Once you and your buyer have established trust between yourselves, it is important to understand the process of Due Diligence. The buyer will usually have a team of professionals who will investigate your business extensively. It is important that you prepare for this stage right from the day when you decide to sell your business. Make sure your books of accounts, business incorporation documents, title and ownership documents, process documents and policy documents are all in place. Having said that, Due Diligence is so much more than just documents – a seasoned buyer is likely to analyse your business’s reputation, position in the market, customer satisfaction, and technology aspects, as applicable. For valuing your business, it is always advisable to take help from an experienced, expert valuer with credible track record. This will help in negotiating with the buyer and also give you a realistic expectation about the asking price of your business.

Negotiations and Deal Structuring – Get the Best from the Deal

At this stage, it is important to have a seasoned deal negotiator on board who can negotiate on aspects such as transaction modes (cash vs non-cash), payment timelines, title transfer timeline, distribution of part-payments (if any), and your post-sale involvement in the business. Apart from this, you will also need to discuss legal and compliance implications, such as tax liabilities, licenses, and so on.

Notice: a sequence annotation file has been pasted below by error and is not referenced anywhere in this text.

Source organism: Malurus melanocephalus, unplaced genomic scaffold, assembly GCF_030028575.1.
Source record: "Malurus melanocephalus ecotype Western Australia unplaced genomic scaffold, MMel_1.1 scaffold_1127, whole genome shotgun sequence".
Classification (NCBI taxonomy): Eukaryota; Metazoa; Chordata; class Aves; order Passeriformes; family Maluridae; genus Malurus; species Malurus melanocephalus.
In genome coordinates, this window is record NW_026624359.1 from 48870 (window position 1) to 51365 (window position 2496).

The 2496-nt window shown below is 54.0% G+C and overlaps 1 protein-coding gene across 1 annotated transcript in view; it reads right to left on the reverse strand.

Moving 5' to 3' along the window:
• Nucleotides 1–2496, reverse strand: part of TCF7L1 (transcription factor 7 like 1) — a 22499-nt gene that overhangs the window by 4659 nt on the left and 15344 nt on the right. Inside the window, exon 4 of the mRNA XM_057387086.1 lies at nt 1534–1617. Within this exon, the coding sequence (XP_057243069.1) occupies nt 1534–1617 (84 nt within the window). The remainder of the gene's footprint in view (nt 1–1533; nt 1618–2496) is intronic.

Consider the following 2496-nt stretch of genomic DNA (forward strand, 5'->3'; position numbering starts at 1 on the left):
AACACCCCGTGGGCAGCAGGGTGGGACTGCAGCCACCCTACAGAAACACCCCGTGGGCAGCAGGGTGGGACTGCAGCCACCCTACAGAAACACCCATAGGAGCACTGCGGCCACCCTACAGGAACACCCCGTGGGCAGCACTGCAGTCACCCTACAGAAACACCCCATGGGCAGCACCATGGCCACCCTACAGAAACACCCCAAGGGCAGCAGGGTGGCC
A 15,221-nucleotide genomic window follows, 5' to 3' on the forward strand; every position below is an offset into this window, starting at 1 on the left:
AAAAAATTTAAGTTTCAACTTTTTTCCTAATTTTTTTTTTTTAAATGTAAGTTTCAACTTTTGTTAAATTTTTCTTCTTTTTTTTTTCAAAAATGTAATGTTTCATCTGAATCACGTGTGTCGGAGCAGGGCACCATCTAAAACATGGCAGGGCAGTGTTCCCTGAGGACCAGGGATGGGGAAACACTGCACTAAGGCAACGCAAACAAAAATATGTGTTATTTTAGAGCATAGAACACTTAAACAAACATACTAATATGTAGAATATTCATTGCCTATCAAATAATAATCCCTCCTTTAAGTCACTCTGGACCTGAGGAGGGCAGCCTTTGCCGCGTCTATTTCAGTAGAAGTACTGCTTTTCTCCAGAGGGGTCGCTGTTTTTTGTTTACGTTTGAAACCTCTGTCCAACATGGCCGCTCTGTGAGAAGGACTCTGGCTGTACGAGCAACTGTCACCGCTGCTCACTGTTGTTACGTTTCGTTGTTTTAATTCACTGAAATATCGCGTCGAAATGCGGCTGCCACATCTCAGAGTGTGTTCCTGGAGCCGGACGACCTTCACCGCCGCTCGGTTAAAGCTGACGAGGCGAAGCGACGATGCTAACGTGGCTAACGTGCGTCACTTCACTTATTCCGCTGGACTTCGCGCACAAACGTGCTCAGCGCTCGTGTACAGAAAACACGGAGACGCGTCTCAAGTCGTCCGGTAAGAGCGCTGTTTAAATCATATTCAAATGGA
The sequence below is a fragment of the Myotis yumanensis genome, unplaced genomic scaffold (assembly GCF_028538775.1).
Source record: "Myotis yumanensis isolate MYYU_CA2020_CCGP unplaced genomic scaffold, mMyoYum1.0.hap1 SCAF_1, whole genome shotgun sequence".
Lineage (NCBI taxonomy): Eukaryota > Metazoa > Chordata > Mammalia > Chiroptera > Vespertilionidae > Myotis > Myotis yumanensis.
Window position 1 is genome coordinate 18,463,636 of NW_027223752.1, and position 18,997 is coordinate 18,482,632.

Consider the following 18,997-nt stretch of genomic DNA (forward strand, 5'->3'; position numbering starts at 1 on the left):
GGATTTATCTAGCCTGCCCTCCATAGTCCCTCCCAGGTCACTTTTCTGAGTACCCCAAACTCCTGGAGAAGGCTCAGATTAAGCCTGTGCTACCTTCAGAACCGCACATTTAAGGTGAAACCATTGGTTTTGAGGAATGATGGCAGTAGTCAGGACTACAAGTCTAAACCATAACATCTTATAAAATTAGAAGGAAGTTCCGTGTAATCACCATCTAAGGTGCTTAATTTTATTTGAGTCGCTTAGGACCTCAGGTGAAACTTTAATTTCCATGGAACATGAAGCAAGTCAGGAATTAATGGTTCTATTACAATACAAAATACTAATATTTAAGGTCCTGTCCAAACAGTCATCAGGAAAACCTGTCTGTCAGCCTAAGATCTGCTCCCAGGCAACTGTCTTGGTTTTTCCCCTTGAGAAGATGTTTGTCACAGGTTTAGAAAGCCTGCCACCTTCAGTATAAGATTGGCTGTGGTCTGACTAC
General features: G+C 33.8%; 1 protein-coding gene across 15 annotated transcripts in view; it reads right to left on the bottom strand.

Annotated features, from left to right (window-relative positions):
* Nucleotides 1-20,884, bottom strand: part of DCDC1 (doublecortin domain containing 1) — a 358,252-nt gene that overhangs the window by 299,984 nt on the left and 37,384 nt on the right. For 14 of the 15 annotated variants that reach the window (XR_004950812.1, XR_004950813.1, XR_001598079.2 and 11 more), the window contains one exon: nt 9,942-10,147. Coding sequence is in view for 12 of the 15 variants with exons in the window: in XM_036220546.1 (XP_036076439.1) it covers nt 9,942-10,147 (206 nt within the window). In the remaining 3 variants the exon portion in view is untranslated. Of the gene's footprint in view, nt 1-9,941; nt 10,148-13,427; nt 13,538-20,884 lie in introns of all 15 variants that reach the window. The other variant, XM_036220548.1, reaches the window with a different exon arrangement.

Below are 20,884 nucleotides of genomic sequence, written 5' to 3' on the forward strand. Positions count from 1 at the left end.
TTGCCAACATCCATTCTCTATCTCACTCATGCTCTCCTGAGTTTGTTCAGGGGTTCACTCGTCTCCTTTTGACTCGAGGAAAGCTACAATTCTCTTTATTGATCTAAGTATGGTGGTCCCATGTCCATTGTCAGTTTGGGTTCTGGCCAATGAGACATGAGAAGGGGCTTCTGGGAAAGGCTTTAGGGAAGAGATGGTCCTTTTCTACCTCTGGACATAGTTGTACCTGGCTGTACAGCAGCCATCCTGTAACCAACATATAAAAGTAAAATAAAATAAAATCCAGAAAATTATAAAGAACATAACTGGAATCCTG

Closing the Deal and Managing Transition

The final leg of the deal-making process is closing the deal – i.e. receive your due payment from the buyer and give the ownership of your business to the buyer through transfer of title. While it is usually a simple process, sometimes there are minor hiccups along the way to watch out for. For example, we have seen a few deals where last-minute conflicts have arisen due to the buyer / seller not fulfilling certain pre-defined terms and conditions. We usually mediate in such situations on request, and help the buyer and the seller reach a consensus through discussion.

Selling your business doesn’t necessarily need to be an overwhelming experience. With our wide network of thousands of buyers, experience, and expertise, you will be in a better position to pursue a deal successfully. To know more about what we do and how we can help you, visit IndiaBizforSale.com.